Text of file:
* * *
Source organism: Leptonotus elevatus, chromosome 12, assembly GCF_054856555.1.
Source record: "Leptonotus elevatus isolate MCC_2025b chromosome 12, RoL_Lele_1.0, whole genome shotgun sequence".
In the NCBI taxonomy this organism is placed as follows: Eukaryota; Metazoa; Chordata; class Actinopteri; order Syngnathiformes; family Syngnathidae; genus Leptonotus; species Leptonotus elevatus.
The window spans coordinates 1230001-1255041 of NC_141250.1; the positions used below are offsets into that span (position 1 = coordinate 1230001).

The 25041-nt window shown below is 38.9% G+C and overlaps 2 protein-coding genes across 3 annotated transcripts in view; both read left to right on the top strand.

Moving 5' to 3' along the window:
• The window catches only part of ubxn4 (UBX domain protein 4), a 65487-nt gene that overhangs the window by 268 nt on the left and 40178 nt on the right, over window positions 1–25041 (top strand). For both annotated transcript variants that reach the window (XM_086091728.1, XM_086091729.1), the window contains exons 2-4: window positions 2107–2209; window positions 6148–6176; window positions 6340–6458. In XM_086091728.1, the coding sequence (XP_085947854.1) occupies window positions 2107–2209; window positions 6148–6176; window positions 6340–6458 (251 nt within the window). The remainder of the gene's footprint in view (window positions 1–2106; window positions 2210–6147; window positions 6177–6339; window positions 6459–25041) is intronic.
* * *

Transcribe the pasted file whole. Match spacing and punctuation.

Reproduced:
Source organism: Leptonotus elevatus, chromosome 12, assembly GCF_054856555.1.
Source record: "Leptonotus elevatus isolate MCC_2025b chromosome 12, RoL_Lele_1.0, whole genome shotgun sequence".
In the NCBI taxonomy this organism is placed as follows: Eukaryota; Metazoa; Chordata; class Actinopteri; order Syngnathiformes; family Syngnathidae; genus Leptonotus; species Leptonotus elevatus.
The window spans coordinates 1230001-1255041 of NC_141250.1; the positions used below are offsets into that span (position 1 = coordinate 1230001).

The 25041-nt window shown below is 38.9% G+C and overlaps 2 protein-coding genes across 3 annotated transcripts in view; both read left to right on the top strand.

Moving 5' to 3' along the window:
• The window catches only part of ubxn4 (UBX domain protein 4), a 65487-nt gene that overhangs the window by 268 nt on the left and 40178 nt on the right, over window positions 1–25041 (top strand). For both annotated transcript variants that reach the window (XM_086091728.1, XM_086091729.1), the window contains exons 2-4: window positions 2107–2209; window positions 6148–6176; window positions 6340–6458. In XM_086091728.1, the coding sequence (XP_085947854.1) occupies window positions 2107–2209; window positions 6148–6176; window positions 6340–6458 (251 nt within the window). The remainder of the gene's footprint in view (window positions 1–2106; window positions 2210–6147; window positions 6177–6339; window positions 6459–25041) is intronic.